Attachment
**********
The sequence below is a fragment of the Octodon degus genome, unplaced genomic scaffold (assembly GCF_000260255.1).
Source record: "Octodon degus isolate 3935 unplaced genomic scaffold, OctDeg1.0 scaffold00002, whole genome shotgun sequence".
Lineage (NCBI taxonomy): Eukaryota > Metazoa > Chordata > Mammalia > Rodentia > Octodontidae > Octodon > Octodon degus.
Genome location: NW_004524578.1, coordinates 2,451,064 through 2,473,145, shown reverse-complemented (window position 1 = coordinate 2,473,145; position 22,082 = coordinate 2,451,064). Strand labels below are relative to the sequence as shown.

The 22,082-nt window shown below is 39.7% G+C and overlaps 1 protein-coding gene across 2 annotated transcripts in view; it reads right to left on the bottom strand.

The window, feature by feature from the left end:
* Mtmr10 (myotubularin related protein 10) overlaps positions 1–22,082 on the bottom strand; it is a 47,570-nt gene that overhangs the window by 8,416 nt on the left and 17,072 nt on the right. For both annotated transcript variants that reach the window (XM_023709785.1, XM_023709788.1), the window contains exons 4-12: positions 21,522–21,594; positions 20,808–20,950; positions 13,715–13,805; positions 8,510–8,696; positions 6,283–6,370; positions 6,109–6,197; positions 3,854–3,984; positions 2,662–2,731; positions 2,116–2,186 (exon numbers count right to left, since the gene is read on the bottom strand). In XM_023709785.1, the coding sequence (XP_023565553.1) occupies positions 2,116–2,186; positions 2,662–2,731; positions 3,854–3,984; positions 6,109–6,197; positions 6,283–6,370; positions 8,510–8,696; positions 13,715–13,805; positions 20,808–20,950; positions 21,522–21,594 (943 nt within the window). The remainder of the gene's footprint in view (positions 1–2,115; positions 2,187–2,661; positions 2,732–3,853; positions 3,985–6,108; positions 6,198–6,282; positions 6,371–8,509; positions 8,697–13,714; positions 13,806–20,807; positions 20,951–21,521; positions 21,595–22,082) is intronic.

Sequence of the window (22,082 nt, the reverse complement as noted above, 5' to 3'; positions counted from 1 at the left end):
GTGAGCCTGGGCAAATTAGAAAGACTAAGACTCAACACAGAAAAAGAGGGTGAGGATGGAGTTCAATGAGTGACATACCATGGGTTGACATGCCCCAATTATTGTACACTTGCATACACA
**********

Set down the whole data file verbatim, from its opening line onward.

The sequence below is a fragment of the Octodon degus genome, unplaced genomic scaffold (assembly GCF_000260255.1).
Source record: "Octodon degus isolate 3935 unplaced genomic scaffold, OctDeg1.0 scaffold00002, whole genome shotgun sequence".
Lineage (NCBI taxonomy): Eukaryota > Metazoa > Chordata > Mammalia > Rodentia > Octodontidae > Octodon > Octodon degus.
Genome location: NW_004524578.1, coordinates 2,451,064 through 2,473,145, shown reverse-complemented (window position 1 = coordinate 2,473,145; position 22,082 = coordinate 2,451,064). Strand labels below are relative to the sequence as shown.

The 22,082-nt window shown below is 39.7% G+C and overlaps 1 protein-coding gene across 2 annotated transcripts in view; it reads right to left on the bottom strand.

The window, feature by feature from the left end:
* Mtmr10 (myotubularin related protein 10) overlaps positions 1–22,082 on the bottom strand; it is a 47,570-nt gene that overhangs the window by 8,416 nt on the left and 17,072 nt on the right. For both annotated transcript variants that reach the window (XM_023709785.1, XM_023709788.1), the window contains exons 4-12: positions 21,522–21,594; positions 20,808–20,950; positions 13,715–13,805; positions 8,510–8,696; positions 6,283–6,370; positions 6,109–6,197; positions 3,854–3,984; positions 2,662–2,731; positions 2,116–2,186 (exon numbers count right to left, since the gene is read on the bottom strand). In XM_023709785.1, the coding sequence (XP_023565553.1) occupies positions 2,116–2,186; positions 2,662–2,731; positions 3,854–3,984; positions 6,109–6,197; positions 6,283–6,370; positions 8,510–8,696; positions 13,715–13,805; positions 20,808–20,950; positions 21,522–21,594 (943 nt within the window). The remainder of the gene's footprint in view (positions 1–2,115; positions 2,187–2,661; positions 2,732–3,853; positions 3,985–6,108; positions 6,198–6,282; positions 6,371–8,509; positions 8,697–13,714; positions 13,806–20,807; positions 20,951–21,521; positions 21,595–22,082) is intronic.

Sequence of the window (22,082 nt, the reverse complement as noted above, 5' to 3'; positions counted from 1 at the left end):
GTGAGCCTGGGCAAATTAGAAAGACTAAGACTCAACACAGAAAAAGAGGGTGAGGATGGAGTTCAATGAGTGACATACCATGGGTTGACATGCCCCAATTATTGTACACTTGCATACACA